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Paying for College

Word of the Day Wednesday: Self-Certification Form

Each Wednesday, MEFA will feature a Word of the Day, in which we’ll highlight a word (or sometimes a phrase) related to the college planning process. This summer, we’re focusing on vocabulary related to college loans, and will highlight words you may come across on your loan application, solicitation disclosure, or a lender’s website.

Today’s Word of the Day is Self-Certification Form.


The Self-Certification Form is a form that must be completed by an individual seeking to borrow a private education loan. The form must be signed in order for the borrower to receive the loan funds. The form notifies the borrower that free or lower-cost financial aid may be available from the federal government, state government, or college, and encourages the borrower to pursue these options first before borrowing the loan.

The Self-Certification Form includes the cost of attendance of the college, as well as an estimate of the financial aid the student is eligible to receive for the semester or academic year.
The Self-Certification Form was established by the Truth in Lending Act, as part of the Higher Education Opportunity Act (HEOA) of 2008. As of February 14, 2010, all borrowers are required to sign Self-Certification Forms before receiving loan funds. You can view a copy of a Self-Certification Form here.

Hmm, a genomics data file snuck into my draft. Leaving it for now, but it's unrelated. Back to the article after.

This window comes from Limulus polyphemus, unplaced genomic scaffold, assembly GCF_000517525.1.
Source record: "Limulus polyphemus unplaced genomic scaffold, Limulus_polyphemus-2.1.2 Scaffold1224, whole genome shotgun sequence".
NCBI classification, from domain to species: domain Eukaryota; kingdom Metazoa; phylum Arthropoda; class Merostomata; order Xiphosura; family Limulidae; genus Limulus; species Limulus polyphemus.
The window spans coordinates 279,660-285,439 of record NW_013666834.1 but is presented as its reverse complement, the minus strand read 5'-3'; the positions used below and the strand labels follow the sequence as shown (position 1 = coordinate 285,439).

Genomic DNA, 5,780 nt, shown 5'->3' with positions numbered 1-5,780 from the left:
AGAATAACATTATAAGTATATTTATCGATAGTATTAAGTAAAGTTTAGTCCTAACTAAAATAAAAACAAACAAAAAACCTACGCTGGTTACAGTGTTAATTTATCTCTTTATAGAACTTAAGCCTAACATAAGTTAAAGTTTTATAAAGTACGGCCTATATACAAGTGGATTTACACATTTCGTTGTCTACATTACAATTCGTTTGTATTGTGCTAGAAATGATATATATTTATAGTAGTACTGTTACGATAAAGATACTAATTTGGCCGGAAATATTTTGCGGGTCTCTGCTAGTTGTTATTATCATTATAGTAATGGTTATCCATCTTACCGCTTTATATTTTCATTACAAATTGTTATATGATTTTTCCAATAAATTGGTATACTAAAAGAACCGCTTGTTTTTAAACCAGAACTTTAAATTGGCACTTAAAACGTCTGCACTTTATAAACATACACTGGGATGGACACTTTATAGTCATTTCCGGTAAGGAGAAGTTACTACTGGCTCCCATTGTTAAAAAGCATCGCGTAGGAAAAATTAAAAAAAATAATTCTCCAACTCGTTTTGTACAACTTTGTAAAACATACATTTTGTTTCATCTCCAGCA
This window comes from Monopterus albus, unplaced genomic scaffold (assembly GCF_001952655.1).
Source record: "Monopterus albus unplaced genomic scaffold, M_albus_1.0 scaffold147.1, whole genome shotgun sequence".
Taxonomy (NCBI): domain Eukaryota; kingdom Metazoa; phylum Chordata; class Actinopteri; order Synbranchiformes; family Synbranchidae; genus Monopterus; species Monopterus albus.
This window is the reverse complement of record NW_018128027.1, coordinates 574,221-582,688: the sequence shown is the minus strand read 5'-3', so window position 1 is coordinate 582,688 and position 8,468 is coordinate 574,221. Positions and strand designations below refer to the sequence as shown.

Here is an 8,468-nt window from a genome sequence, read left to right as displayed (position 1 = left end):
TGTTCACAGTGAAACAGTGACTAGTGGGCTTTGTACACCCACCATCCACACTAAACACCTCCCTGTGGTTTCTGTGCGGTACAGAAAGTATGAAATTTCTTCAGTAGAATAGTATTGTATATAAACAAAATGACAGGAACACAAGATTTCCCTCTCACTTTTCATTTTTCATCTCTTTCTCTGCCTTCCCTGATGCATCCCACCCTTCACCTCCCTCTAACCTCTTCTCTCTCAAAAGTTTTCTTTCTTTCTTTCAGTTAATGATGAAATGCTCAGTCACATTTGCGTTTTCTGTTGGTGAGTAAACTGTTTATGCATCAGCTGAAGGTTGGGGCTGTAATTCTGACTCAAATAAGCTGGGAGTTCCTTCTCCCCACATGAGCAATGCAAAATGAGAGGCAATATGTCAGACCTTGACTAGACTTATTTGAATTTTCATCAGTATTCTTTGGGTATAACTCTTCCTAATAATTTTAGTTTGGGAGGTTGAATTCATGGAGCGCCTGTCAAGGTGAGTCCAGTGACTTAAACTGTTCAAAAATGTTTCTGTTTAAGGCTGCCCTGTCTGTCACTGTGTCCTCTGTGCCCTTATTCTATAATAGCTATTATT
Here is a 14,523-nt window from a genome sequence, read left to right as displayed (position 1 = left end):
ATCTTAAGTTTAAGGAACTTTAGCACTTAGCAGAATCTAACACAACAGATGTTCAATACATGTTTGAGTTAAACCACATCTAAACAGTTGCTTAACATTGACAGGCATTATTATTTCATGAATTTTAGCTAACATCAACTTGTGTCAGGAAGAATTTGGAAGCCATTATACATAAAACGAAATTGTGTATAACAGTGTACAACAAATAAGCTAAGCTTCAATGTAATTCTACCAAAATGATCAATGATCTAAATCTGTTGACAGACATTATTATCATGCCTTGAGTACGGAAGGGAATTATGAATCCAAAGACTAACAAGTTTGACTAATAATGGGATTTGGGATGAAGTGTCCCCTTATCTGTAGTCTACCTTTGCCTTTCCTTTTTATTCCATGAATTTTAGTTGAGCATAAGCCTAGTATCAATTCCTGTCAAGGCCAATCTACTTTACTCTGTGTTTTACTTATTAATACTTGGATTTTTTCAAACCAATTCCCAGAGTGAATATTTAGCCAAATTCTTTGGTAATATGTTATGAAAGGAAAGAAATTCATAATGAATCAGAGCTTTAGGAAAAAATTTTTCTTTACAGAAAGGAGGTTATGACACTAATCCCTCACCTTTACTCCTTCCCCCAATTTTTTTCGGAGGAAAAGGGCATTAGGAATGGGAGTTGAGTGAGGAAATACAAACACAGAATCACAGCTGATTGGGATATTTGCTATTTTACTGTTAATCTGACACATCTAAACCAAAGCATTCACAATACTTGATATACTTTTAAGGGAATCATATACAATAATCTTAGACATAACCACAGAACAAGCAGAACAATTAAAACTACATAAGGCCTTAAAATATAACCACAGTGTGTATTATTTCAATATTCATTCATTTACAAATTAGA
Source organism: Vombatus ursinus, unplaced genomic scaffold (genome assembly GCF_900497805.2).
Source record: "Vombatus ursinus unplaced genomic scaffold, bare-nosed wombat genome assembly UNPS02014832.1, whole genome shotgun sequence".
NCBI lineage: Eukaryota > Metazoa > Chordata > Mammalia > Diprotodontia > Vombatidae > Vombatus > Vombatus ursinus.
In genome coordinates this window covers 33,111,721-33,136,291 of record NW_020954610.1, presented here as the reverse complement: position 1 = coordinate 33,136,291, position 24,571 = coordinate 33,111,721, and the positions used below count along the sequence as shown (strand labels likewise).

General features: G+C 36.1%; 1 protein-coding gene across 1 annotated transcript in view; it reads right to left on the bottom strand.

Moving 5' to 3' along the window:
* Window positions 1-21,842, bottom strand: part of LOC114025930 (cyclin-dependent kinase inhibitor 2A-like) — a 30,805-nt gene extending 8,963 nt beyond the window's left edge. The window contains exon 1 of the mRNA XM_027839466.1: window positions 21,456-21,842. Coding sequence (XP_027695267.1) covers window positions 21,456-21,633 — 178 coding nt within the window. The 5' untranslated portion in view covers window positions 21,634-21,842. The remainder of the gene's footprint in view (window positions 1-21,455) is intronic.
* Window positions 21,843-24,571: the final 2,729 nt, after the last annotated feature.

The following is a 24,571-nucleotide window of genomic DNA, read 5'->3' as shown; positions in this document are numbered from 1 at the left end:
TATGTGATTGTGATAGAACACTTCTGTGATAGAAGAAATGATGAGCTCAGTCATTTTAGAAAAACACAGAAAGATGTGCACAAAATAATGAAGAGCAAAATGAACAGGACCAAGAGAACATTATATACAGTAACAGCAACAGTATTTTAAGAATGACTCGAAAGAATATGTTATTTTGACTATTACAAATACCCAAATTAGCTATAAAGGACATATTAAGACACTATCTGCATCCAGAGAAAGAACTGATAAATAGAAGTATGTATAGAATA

Why does this matter to you?

The Self-Certification Form is intended to caution students and parents against borrowing a loan for college costs when there is an opportunity to receive financial aid. It encourages the borrower to pursue all financial aid avenues before taking on college loan debt and, as such, is an important reminder that the federal financial aid application, the FAFSA®, should be filed for consideration of federal financial aid funds.

MEFA loan borrowers receive the Self-Certification Form after receiving approval to borrow a MEFA loan, and must sign the Self-Certification Form before MEFA sends loan funds to the student’s college account.

For more information on MEFA loans, and to apply, visit our website.

 





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